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An object of mass, m, orbits a star with mass, M, where M >> m. In general, the bound orbits are...

Question:

An object of mass, m, orbits a star with mass, M, where M >> m. In general, the bound orbits are elliptical, which means the kinetic energy of the object T and the gravitational potential energy U may vary. For bound orbits, the total energy E is negative. If the orbit is circular, then T and U are both constant.Show that for circular orbits T : U : E = 1 : -2 : -1.

Circular Motion

Circular motion describes when an object moves along a circular path due to being pulled towards some force at the center of the circle. This occurs in many scenarios such as a ball attached to a string or the planets orbiting the sun. The object is kept on its circular path because the central force is perfectly cancelled out by the objects speed around the circle. Instead of falling towards the center the object instead continually orbits around it. The forces on the object can be broken down into the central force, and the centripetal force due to its velocity. The centripetal force is calculated as:

{eq}F_c = mv^2/R {/eq}

Here {eq}F_c {/eq} is the centripetal force, v is the velocity of the object, m is the objects mass, and R is the distance between the object and central force.

Answer and Explanation:

We start by recognizing that the gravitational potential between two bodies with masses m and M is:

{eq}U = -GMm/R {/eq}

We have chosen m to be the mass of the smaller orbiting object to keep the same convention as the question. The kinetic energy of the orbiting body is:

{eq}T = mv^2/2 {/eq}

Setting up our energy equation gives:

{eq}E = T+U = mv^2/2-GmM/R {/eq}

We wish to find the ratios between our energies for a circular orbit, so in order to do this we will look at the forces of our orbiting object. For an object in circular motion the only two forces are the central force and centripetal force. In our problem the central force would be the force of gravity {eq}F_g = GmM/R^2 {/eq} and the centripetal force would be {eq}F_c = mv^2/R {/eq}. In order for our object to stay in its circular orbit these forces must cancel and thus be equal.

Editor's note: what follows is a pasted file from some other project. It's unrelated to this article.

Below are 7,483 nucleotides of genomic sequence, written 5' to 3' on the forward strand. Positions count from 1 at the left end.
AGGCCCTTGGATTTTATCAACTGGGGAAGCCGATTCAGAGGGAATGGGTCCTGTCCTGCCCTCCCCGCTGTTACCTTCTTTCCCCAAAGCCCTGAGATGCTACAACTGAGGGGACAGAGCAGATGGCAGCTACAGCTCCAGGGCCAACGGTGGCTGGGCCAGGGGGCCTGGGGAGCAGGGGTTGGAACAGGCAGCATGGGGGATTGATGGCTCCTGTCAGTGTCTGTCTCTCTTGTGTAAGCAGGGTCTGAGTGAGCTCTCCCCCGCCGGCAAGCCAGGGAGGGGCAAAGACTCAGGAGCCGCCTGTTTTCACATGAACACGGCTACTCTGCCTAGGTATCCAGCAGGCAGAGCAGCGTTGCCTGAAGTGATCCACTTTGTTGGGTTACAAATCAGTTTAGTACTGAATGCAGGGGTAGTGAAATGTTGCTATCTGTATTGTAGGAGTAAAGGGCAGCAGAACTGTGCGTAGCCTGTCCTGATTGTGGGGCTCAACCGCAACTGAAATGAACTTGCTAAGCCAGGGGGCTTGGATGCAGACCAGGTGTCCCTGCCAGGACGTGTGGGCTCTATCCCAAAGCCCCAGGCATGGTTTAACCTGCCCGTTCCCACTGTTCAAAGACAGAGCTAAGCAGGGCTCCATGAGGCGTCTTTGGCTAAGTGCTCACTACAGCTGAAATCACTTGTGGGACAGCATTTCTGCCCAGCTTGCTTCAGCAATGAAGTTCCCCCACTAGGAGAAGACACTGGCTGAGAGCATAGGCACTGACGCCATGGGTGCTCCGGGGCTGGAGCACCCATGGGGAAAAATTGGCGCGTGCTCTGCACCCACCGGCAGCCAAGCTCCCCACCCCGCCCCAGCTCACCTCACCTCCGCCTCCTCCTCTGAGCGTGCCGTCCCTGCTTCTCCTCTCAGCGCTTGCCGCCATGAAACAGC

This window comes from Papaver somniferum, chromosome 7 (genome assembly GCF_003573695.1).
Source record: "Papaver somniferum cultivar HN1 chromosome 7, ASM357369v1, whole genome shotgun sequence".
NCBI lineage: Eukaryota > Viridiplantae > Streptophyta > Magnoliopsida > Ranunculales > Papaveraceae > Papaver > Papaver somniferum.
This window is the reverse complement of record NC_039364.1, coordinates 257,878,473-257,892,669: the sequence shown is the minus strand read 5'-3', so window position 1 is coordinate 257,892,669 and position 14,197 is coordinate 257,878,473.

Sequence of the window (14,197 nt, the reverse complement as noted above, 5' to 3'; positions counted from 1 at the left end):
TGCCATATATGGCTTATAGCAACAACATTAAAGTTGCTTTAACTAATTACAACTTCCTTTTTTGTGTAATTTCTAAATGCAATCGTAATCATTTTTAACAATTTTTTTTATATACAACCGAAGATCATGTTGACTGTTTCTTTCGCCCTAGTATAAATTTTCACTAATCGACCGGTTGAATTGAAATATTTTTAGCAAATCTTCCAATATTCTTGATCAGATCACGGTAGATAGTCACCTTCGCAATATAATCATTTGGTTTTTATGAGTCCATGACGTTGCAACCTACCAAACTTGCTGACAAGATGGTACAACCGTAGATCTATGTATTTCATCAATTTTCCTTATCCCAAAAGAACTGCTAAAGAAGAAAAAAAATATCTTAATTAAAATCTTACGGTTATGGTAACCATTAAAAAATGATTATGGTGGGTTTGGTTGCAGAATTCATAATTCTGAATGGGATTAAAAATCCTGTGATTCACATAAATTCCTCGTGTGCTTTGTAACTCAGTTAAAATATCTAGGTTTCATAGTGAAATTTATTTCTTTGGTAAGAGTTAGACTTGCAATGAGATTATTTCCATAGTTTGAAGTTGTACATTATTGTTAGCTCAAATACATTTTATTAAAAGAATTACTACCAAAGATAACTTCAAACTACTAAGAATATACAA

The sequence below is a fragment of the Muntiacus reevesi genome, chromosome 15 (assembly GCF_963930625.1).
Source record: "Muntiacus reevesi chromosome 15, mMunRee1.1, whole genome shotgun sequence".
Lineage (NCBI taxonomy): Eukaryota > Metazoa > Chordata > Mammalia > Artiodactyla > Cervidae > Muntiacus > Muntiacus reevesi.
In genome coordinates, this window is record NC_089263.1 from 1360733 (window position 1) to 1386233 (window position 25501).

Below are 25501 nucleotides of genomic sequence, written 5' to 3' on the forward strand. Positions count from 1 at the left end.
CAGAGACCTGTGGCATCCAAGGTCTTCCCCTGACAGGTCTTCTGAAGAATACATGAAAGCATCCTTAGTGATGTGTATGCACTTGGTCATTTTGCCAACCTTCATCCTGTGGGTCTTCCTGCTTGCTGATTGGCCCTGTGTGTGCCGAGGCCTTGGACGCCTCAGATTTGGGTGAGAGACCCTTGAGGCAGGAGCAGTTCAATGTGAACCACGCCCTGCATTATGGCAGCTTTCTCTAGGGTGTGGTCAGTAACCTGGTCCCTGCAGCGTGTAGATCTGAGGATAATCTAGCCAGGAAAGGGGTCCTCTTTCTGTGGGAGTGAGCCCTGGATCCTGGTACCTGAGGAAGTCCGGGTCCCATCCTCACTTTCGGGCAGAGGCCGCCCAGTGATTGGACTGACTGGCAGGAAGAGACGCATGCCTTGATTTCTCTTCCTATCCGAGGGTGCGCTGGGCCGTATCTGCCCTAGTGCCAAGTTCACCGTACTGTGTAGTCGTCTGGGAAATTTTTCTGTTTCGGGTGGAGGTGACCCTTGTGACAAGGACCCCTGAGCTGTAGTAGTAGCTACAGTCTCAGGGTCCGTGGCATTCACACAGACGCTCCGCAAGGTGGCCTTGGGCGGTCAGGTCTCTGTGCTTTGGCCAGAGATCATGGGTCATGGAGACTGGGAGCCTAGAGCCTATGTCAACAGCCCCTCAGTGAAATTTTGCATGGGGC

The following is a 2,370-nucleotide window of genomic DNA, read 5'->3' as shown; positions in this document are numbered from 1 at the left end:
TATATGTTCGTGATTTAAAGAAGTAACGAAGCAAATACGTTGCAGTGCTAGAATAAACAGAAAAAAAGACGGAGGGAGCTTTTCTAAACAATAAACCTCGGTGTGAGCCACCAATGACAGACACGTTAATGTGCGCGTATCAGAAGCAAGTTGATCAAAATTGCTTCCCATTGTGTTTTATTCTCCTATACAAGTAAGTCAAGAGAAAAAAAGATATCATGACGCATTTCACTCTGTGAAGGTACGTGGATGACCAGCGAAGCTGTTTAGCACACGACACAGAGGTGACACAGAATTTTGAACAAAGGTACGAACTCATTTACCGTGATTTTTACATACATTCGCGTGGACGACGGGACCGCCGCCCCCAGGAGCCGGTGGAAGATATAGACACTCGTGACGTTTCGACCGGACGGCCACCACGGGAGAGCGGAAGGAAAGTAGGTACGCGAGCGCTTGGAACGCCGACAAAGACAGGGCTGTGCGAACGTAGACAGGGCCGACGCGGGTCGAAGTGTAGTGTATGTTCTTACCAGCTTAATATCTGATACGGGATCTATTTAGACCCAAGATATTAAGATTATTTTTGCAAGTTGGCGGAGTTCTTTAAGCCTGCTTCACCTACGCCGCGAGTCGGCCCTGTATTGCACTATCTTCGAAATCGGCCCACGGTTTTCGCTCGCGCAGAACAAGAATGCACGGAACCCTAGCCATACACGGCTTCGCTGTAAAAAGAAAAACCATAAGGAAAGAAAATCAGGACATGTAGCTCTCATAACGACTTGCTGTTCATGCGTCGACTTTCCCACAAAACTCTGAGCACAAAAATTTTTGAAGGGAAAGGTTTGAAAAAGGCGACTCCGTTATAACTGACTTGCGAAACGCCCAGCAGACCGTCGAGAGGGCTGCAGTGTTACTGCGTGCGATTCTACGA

{eq}GmM/R^2 = mv^2/R {/eq}

{eq}GM/R = v^2 \: \rightarrow \: v= \sqrt{GM/R} {/eq}

Now that we have our orbital velocity we can substitute this into our kinetic energy.

{eq}T = mv^2/2 = m \left(GM/R \right) /2 = GmM/2R {/eq}

Now that we have our kinetic energy we can find our total energy.

{eq}E = T+U = GmM/2R - GmM/R = -GmM/2R {/eq}

We have all our energies now so we can take the ratios.

{eq}T/U = (GmM/2R)/(-GmM/R) = (1/2)/(-1) = 1/(-2) {/eq}

{eq}T/E = (GmM/2R)/(-GmM/2R) = 1/(-1) {/eq}

{eq}U/E = (-GmM/R)/(-GmM/2R) = 1/(1/2) = 2/1 {/eq}

So we have found that the ratios of our energies are T:U = 1:-2, T:E = 1:-1, and U:E = 2:1


Learn more about this topic:

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Kinetic Energy to Potential Energy: Relationship in Different Energy Types

from CLEP Natural Sciences: Study Guide & Test Prep

Chapter 3 / Lesson 2
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